The Three Week Challenge by Erica Brown
There are certain features of an Orthodox life that you don’t expect non-Orthodox people to know or observe. If you’ve never heard of cholent, you’re not likely to encounter it on a cable food program any time soon. If you haven’t heard of the prohibition of tearing toilet paper on Shabbat or the intricacies of kashrut and rabbinic supervision, you’re not likely to encounter them in everyday conversation. And even if you have slightly more than the average Hebrew school education, chances are good that you have never heard of the Three Weeks.
Some mitzvot and customs have made a surprising début in the non-Orthodox community. It’s startling to read a responsum asking if one can build a sukkah on Shabbat because we once assumed that the only people who build sukkot are Sabbath observant. Not any more. The mikveh – once regarded as a relic of a blood taboo culture and deemed anti-feminist – has made a remarkable come-back among the non-Orthodox. Tashlikh is another one of those Jewish surprises that has been gaining traction for years now.
What chance do we have that the Three Weeks will ever invite that kind of notice? Not much chance, it seems. Firstly, the Three Weeks takes place not at the beginning of the school/Jewish holiday year but in the thick of summer when few are in an educational or disciplined spiritual structure to have a serious conversation on loss. Kinot do not make for great beach reading. Secondly, recalling Temple customs and their obliteration is not high on the usual list of affirming and meaningful rituals for moderns. It’s not hard to make the case for the joy of Sukkot, the transformative powers of water immersion or the easy wipe-the-slate clean-in-a -few minutes ease of Tashlikh.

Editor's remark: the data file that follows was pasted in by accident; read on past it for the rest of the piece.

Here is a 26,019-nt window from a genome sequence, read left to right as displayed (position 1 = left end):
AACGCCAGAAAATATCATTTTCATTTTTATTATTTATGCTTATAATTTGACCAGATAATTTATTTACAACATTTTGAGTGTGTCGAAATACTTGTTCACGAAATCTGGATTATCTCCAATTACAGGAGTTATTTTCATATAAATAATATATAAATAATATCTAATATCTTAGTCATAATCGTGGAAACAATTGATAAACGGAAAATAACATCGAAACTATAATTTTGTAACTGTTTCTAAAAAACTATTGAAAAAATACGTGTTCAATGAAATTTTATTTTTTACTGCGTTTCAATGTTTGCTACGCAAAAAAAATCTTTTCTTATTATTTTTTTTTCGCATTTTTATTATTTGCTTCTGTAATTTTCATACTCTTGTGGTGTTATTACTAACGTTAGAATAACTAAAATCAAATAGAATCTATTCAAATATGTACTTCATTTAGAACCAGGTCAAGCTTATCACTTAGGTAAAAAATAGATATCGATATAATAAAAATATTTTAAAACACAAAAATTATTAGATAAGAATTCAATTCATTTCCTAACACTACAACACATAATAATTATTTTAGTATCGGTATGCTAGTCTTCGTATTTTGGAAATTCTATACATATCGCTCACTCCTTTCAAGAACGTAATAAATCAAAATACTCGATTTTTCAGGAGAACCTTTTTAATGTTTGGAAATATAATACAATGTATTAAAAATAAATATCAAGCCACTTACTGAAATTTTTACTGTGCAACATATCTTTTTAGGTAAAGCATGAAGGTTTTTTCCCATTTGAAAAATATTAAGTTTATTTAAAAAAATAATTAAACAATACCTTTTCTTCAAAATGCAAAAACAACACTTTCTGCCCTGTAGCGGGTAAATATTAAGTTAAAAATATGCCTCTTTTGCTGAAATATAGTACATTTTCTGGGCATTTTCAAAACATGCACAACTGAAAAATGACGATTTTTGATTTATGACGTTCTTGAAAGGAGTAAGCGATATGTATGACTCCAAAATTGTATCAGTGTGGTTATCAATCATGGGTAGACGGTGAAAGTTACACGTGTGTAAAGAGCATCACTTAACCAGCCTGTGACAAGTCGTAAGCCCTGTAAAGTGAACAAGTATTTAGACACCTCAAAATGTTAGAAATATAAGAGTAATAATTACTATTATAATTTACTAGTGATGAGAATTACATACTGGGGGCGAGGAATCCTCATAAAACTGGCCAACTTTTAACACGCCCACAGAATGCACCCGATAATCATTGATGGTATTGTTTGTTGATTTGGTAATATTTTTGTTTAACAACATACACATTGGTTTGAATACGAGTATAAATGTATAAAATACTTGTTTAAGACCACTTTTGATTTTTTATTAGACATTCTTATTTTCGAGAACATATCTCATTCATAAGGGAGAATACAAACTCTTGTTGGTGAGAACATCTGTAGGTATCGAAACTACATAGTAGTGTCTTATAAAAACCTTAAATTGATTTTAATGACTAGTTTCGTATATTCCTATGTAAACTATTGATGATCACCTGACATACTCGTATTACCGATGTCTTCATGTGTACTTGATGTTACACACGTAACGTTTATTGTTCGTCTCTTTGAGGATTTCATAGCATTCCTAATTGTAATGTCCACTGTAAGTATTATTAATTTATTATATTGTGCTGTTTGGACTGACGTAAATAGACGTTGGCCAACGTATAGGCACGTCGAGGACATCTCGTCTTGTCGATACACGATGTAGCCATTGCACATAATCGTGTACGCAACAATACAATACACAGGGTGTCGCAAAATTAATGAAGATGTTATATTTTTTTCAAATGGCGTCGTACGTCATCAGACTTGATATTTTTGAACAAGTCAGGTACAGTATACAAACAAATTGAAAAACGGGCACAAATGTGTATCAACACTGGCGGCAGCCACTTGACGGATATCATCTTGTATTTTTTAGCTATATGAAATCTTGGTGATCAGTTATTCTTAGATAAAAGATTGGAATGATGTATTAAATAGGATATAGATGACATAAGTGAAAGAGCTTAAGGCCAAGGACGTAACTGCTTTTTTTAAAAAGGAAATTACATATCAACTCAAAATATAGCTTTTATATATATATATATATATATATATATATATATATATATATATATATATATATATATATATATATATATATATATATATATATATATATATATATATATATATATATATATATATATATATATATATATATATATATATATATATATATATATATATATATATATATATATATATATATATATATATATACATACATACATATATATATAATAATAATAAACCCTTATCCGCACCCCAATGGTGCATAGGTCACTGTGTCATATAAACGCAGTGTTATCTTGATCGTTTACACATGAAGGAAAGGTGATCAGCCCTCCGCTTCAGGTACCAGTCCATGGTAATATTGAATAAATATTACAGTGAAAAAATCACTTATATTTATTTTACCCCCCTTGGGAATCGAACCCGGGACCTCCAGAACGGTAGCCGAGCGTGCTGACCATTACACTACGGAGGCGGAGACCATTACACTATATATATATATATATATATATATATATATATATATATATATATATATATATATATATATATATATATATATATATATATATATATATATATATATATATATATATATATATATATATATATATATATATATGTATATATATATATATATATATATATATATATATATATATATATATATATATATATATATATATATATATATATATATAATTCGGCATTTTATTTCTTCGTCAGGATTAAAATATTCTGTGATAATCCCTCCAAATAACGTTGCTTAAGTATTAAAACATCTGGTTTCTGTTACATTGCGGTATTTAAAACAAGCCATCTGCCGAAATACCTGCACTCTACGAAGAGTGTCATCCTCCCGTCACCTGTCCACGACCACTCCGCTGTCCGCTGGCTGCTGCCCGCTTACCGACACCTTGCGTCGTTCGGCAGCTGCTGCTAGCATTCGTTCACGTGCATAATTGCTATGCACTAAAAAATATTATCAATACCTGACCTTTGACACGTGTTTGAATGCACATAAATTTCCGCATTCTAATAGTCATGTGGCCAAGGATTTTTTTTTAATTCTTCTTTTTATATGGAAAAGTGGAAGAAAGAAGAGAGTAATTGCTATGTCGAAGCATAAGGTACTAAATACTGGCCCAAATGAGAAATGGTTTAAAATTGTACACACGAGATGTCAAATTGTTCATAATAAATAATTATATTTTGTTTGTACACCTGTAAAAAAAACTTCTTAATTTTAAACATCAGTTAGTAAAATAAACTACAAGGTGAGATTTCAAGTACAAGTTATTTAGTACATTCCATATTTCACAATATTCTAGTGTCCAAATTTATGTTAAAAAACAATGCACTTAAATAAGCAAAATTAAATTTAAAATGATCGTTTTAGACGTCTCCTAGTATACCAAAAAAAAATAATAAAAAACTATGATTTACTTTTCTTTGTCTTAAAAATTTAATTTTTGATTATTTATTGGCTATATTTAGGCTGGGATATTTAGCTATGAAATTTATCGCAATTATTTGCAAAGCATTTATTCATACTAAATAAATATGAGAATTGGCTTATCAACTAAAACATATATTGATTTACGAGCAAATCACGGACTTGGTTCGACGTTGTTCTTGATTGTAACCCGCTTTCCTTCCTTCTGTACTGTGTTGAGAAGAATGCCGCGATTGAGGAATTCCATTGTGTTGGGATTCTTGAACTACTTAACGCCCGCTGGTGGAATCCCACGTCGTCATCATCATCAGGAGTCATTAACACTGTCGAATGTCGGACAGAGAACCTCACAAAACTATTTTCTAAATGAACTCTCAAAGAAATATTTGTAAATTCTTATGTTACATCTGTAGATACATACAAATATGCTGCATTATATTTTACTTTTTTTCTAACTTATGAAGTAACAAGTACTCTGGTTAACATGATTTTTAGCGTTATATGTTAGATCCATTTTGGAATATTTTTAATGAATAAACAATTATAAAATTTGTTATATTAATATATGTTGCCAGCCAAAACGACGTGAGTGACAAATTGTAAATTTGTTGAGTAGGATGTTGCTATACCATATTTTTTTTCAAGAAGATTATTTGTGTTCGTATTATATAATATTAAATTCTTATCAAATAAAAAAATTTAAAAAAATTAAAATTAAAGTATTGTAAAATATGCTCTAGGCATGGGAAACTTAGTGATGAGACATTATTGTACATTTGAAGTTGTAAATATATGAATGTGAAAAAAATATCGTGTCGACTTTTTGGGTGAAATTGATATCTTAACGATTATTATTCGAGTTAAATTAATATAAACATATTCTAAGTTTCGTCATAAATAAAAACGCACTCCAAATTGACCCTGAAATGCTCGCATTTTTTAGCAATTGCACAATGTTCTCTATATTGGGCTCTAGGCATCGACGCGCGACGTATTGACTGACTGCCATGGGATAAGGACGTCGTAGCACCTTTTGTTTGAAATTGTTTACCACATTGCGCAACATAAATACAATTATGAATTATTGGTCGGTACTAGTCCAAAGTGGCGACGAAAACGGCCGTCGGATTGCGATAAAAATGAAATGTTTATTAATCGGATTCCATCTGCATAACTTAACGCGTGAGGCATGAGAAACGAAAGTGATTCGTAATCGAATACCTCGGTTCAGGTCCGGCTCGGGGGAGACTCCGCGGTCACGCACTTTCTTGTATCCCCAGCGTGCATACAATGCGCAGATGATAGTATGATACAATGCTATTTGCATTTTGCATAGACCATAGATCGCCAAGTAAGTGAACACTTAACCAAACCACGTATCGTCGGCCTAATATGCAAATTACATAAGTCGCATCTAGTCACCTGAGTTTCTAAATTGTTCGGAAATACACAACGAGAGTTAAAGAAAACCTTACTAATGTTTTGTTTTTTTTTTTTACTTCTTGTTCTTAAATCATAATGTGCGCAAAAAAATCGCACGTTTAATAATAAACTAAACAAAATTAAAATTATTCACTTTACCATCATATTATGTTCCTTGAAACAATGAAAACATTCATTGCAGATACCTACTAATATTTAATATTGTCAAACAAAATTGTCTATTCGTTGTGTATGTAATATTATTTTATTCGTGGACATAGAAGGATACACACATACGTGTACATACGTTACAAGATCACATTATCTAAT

Lastly and most significantly, Tisha B’Av and its surrounding rituals is not winning any popularity contest in the non-Orthodox competition for meaning because we have created a modern, history-free Judaism where what reigns is largely what is compelling of the moment. The present is all consuming. The past is instantly forgettable. In this kind of culture – where at best there is benign neglect of history that is anything past the Holocaust in date – it is near impossible to bring people into the landscape of loss that is the Three Weeks.
What does this mean for Orthodox people who do observe this mourning period? Honestly, we are not doing a good enough PR job. Unlike other rituals or holidays that we proudly speak about to others, we are often hesitant to talk about the Three Weeks to office mates and colleagues. It doesn’t seem relevant. Maybe we don’t have the language ourselves. Maybe we fiddle with turning the radio on or off and silently confess that it may just not be meaningful enough to us to share it with others. We can’t make a really compelling case.
And yet we’ve made that case successfully with other rituals that have brought depth and meaning to people who aren’t traditionally observant. Why stop when it comes to the Three Weeks? Don’t we all know – observant or not – the price Jews have paid in history for our spiritual commitments? Isn’t that worth a thought or two and a pause on the calendar year?
Of course, mourning is hard, especially for a building we’ve never been inside. But just watch any “secular” Israeli or tourist at the Kotel. It is not only religious people who know how to cry. It is not only people who keep halakha who understand what loss means. Mourning puts us in the framework of redemption and helps us appreciate what it means to have a collective spiritual center and a different kind of relationship with God. If we don’t have the monopoly on those sentiments then let us not have a monopoly on the knowledge that leads to observance. When it comes to the Three Weeks, we must not only be mourners. We must all become educators.
Dr. Erica Brown is the scholar-in-residence at the Jewish Federation of Greater Washington. Her latest book is In the Narrow Places: Daily Inspiration for the Three Weeks (OU/Maggid).Print This Post